Over the past few years, the concept of dating has gone more digital than ever before. People access more online dating, online “hook up” sites, and other ways to meet new people than in previous years. If you search for “dating apps” in the App Store on the iPhone, there are over 3,000 results of dating and hook-up type applications available for download. A good portion of the people that access these sites and accompanying smart phone applications seem to be teenagers.

Teenagers also seem to be the new target when it comes to prosecuting sex crimes. Technological and digital growth have made it easier than ever for teens to violate laws that they don’t even realize exist, even when they are engaging in consensual and mutual behaviors with other teenagers. Many of the cases prosecuted involve sexting.

The one area of technological and digital growth that has teenagers violating laws the most is the advancement of cell phones and the situations they put teens in. Cell phones are not only capable of sending text or picture messages, which can be easily monitored by parents, but they are also capable of downloading applications through which communication can take place that is not easily traceable.

For example, the smart phone application “Snapchat” was the cause of a “sexting” epidemic within Michigan high schools that broke out last year. Snapchat is a smart phone application that allows people to send and receive picture or video messages that disappear within a matter of seconds. However, other applications were created, such as “SaveSnap” and “SnapSaver,” that automatically save Snapchat pictures to a phone once they are opened. Teenage boys and girls alike were sending explicit pictures back and forth to each other using these smart phone applications and through regular messaging. Eventually, some of those involved started a collection of the explicit photos and it was reported. The police began to investigate and the teens involved could have been facing felony criminal liability for distributing and receiving child sexually abusive material.

As the law reads in Michigan, a minor for purposes of the child sexually abusive material statute is someone under the age of 18. So, even if a girl who is 15 years old takes an explicit picture of her own person and sends it to her 16-year-old boyfriend for his private viewing, both are guilty of a crime in Michigan, even if the sending of the picture was consensual and mutual between the two people involved.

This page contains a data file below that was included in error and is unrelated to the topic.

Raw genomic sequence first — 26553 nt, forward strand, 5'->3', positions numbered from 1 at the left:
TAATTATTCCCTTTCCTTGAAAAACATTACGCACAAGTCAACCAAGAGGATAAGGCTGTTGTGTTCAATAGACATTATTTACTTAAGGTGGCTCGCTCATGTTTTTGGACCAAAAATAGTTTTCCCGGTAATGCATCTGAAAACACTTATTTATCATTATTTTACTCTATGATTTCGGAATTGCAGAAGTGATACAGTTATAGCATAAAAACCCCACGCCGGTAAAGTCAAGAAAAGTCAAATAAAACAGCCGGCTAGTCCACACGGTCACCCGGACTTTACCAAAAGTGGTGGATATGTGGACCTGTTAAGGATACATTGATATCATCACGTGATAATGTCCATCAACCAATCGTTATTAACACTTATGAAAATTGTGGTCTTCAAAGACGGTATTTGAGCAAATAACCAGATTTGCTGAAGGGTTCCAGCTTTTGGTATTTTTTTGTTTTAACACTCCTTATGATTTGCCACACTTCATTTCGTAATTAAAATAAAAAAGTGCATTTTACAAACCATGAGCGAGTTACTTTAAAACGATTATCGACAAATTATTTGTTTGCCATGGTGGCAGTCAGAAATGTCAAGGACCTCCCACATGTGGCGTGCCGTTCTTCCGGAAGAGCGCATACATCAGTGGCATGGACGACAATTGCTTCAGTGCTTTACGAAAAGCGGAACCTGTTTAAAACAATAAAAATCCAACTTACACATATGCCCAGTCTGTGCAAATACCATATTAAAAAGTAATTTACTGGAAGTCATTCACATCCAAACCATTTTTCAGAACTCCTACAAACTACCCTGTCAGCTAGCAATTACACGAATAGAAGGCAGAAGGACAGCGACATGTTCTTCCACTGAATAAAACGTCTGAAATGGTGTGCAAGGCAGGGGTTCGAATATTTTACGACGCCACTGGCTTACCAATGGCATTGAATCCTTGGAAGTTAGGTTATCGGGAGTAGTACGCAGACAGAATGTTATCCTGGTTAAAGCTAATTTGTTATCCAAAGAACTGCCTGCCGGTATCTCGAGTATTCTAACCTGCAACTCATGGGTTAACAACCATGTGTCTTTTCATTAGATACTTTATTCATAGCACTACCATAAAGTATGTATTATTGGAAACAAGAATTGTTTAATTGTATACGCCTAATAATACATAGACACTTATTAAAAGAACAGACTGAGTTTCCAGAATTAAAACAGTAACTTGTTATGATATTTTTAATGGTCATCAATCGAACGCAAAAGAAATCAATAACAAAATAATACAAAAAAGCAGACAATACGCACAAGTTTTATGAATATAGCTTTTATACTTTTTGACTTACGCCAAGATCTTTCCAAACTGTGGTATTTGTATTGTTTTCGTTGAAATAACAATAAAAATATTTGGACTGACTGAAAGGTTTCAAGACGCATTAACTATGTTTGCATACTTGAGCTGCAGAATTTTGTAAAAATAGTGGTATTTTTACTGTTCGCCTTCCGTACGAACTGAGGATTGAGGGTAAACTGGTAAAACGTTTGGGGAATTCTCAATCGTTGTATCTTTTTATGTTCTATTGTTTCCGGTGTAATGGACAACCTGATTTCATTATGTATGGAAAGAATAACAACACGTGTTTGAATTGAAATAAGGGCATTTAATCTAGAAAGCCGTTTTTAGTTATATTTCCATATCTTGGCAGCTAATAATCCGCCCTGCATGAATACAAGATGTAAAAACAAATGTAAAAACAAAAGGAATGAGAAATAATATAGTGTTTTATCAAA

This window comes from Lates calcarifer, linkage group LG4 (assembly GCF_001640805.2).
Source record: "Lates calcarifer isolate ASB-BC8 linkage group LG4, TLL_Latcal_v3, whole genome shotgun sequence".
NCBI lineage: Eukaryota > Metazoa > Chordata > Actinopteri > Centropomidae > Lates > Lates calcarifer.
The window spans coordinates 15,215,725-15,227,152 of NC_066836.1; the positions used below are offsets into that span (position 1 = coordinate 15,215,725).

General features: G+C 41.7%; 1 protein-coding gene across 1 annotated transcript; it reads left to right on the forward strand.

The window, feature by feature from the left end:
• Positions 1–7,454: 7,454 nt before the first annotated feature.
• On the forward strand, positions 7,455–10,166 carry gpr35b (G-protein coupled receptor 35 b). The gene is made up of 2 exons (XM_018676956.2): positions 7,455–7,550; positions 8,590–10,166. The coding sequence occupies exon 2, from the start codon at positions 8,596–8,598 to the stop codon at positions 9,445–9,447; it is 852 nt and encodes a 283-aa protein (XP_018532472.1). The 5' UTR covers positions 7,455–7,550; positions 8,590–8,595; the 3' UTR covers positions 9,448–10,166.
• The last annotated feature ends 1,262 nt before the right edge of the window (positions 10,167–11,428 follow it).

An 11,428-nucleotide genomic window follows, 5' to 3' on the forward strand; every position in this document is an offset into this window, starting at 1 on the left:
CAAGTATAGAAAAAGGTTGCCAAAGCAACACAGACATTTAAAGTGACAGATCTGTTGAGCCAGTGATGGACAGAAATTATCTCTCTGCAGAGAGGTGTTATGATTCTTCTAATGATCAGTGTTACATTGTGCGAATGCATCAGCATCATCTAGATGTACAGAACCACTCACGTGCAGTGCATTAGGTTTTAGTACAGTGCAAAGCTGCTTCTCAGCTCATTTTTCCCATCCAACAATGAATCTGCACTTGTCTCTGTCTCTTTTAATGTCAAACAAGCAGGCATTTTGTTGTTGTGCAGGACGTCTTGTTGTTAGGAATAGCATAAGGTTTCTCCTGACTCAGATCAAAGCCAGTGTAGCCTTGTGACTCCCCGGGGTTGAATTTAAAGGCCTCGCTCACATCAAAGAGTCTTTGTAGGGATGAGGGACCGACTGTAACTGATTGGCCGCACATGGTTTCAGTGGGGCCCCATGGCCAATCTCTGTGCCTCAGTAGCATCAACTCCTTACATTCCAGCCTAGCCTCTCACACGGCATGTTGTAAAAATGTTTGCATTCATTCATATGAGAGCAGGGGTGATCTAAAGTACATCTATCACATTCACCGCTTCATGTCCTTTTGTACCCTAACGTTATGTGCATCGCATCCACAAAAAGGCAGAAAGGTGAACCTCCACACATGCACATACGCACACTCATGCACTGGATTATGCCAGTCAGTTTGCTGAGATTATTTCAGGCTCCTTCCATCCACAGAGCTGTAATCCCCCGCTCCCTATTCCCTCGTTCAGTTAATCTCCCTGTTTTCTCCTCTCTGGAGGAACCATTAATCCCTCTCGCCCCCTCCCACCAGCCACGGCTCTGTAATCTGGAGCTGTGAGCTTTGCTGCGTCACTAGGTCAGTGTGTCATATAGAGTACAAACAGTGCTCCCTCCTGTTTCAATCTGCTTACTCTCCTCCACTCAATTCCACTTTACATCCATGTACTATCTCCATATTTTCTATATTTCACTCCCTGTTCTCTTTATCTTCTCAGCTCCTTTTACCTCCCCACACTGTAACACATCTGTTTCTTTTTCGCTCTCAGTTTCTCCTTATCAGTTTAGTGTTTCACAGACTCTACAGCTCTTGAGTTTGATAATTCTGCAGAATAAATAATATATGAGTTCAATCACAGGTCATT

As another example, the smart phone application “Hot or Not” was recently featured in a Michigan case involving consensual sex between two teenagers, however, one was 19 years old and the other was 14 years old, which is under the age of consent. “Hot or Not” is a website and smart phone application where you can post a picture of yourself and people rank your “hotness” on a scale from 1 – 10. There are also extra features where you can chat with people if you both like each other’s pictures. As a term of use for this application, users must be over 17, however, it doesn’t mean that a person cannot lie about their age to use the application, like the 14 year-old involved in this case did.

The two teens in this case met through the smart phone application, and the 19-year-old boy traveled to Michigan to meet and have consensual sex with the 14 year old girl, who he thought was 17. Though the sexual encounter was consensual, the young man was charged and ended up pleading guilty to fourth-degree criminal sexual conduct, a crime that requires jail time and registry with the Michigan Sex Offender Registry for life. To see the full story, click here.

Unfortunately, in Michigan, as of now, mistake of age is not an available defense component to a crime. However, the issue is currently under the Michigan Supreme Court in the case People v. Kilgo.

There are also other smart phone applications like “Tinder,” which is similar to “Hot or Not,” “Kik” and “WhatsApp” which are messenger type applications, that allow teenagers to secretly message without using text message plans and make it easier to communicate with new people, and that can also unknowingly cause teenagers to commit criminal acts.

It is important for parents, especially parents of teenagers, to know what their children are involved when it comes to technology because they could be committing a crime and not even know it. It is equally as important that as parents, you protect the rights of your child, if an investigation should arise from their digital activities, by hiring an attorney before you allow them to be questioned by law enforcement.

Smith Blythe, PC is highly experienced in defending sex crimes, like the ones mentioned above. Our office is highly dedicated to defending teenage defendants because we know how serious a conviction of criminal sexual conduct, or other sex crime, could be for their futures. If you are a parent of a teenager and he or she is facing sex crime charges, or you fear charges could be brought, call our office to set up an appointment.

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